Headlines January 7, 2021
Schools in Colorado to get Rapid COVID-19 Tests
School districts in Colorado will receive 1 million rapid COVID tests, Governor Polis announced Wednesday. The tests will be distributed to school staff, students, and families. The state says the tests will help with rapid identification of positive cases so that schools can respond quickly to control outbreaks and keep in-person learning going.
Colorado is one of three states participating in a public-private partnership to get rapid tests in schools.
Polis on Wednesday also defended his administration’s push to rollout vaccinations before many county health departments were fully prepared to implement vaccine programs.
“We want to convey that this is a crisis, extreme times call for extreme measures,” he said. “The chaos is not desirable but the fact of going as quickly as possible, the benefits of going as quickly as possible to get it into the arms of folks, far outweighs any benefit of delaying until everything is lined up.”
Boulder County Explains Vaccine Distribution Plan to Educators
Boulder County Public Health reports 100 new coronavirus cases since Tuesday and a letter was sent Wednesday explains the distribution plan to educators who await their inoculation.
Since Tuesday, there have been 100 cases, no new deaths and, as of Wednesday, the county has 51 people hospitalized.
The Daily Camera reports that Jeff Zayach, executive director of Boulder County Public Health, said that 1 in 92 Boulder County residents is contagious. Zayach suggested people can sign up for the state’s exposure app that can alert individuals if they’ve been exposed to a known positive person.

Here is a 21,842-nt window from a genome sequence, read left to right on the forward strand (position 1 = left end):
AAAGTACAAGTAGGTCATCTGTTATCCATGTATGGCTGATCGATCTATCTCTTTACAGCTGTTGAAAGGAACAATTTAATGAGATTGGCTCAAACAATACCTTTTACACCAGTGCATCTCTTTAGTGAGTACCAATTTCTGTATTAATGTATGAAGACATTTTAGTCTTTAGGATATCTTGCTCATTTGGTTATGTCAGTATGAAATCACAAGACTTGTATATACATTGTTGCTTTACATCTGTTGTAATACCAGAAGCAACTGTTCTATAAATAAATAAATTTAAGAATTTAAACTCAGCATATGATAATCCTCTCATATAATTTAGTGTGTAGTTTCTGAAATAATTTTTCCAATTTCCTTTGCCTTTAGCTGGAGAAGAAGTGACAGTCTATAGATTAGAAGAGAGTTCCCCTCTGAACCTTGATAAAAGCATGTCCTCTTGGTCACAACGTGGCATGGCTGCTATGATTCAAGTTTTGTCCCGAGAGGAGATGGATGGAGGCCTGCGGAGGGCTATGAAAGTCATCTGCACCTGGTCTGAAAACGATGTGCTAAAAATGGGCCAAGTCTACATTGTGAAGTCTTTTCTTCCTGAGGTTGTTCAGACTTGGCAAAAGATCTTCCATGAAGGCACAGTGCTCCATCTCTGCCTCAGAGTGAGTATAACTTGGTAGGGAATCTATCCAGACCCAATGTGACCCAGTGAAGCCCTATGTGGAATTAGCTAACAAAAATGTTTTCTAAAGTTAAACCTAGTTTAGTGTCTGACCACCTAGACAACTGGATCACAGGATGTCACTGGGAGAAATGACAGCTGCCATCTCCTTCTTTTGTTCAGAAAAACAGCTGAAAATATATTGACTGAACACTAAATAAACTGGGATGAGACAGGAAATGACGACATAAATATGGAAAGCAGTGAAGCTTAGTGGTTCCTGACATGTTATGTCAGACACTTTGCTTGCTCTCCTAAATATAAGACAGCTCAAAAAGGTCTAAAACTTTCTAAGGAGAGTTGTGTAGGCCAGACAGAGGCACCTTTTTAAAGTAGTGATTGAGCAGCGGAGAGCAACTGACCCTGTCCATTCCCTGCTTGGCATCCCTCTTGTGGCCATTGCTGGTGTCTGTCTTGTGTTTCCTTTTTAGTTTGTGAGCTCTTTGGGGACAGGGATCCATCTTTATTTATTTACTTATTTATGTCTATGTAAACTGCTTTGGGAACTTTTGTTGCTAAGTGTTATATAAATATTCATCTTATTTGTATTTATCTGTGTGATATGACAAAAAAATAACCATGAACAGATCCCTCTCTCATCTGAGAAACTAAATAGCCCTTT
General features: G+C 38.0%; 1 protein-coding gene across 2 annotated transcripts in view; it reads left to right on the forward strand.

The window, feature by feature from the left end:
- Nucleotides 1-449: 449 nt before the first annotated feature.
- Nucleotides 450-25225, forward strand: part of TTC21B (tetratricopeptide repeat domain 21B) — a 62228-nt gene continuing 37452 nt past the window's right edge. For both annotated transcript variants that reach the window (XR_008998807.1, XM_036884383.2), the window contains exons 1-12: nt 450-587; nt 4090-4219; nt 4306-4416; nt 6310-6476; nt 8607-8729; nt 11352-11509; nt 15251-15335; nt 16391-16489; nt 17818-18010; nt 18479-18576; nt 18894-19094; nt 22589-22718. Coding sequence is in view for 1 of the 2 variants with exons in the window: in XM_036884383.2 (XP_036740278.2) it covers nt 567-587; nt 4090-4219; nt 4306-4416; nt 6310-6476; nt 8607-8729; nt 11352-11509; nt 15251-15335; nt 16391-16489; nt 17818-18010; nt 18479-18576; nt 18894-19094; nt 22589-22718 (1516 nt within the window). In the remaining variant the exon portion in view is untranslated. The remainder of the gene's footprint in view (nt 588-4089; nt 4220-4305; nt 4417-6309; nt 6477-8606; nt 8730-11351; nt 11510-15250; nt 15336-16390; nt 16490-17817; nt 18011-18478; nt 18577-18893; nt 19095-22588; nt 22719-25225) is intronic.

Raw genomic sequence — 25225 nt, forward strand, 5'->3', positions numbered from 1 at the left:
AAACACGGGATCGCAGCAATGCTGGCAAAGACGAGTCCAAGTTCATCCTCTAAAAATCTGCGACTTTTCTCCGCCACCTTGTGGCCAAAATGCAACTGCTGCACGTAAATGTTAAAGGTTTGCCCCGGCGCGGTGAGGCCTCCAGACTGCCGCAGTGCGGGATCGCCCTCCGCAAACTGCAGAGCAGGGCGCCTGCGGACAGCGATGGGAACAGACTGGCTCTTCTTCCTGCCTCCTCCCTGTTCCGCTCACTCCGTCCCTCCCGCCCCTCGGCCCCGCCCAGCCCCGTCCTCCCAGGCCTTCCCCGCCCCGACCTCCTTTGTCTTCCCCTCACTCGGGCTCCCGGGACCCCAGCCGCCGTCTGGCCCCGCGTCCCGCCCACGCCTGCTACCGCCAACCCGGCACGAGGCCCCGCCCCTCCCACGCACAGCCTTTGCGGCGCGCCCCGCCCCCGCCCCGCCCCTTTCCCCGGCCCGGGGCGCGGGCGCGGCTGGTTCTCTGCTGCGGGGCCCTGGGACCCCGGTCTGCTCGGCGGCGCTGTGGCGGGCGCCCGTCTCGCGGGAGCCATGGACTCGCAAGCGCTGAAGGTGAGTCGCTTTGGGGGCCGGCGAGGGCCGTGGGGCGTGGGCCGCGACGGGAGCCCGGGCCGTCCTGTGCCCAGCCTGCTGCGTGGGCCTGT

St. Vrain Valley and Boulder Valley school districts had elementary students back in the classroom this week. Both districts’ second-semester plan will have elementary students attend four days a week. Secondary students will start remotely and phase into a hybrid plan.
The letter to educators released Wednesday said that based on current vaccine supply, anticipation to complete the vaccination for moderate risk health care workers, first responders, and adults 70 and older will be around early March. The state said that the county cannot start to vaccinated educators without the state’s approval.
Colorado Officials React to Wednesday’s Events in DC
Colorado elected officials are reacting to yesterday’s events in Washington DC. Democratic Governor Jared Polis and Republican Congressman Ken Buck issued a joint statement calling for a peaceful transition of power.
“In America, we hold free fair and secure elections and we honor the outcome,” they said.
Democratic Representative Jason Crow from Aurora told the Denver Post that some Congress members were trapped for twenty minutes in the House gallery as rioters stormed the stairwells and doors.
Crow blamed President Trump for inciting the riot and called the event “the inevitable conclusion of Donald Trump.”
Lafayette Democrat Rep. Joe Neguse, responding to a question from the Denver Post, said Trump had committed “an impeachable offense.”
CU Scholar Spreads Election Fraud Lies at Trump Rally
Before forcing their way into the Capitol, many of the rioters attended a rally headlined by President Trump where he again alleged, without evidence, that the presidential election was fraudulent.
Another speaker at that rally was John Eastman, the current Visiting Scholar for Conservative Thought at CU Boulder.
Eastman bolstered Trump’s claims of fraud. He told the crowd that some voting machines have secret folders containing false ballots, but offered no evidence to back the claim.
A number of CU students and staff, as well as some members of the Board of Regents, condemned Eastman’s remarks. In an official statement, CU said Eastman was acting in a personal capacity and his statements did not represent CU Boulder’s position.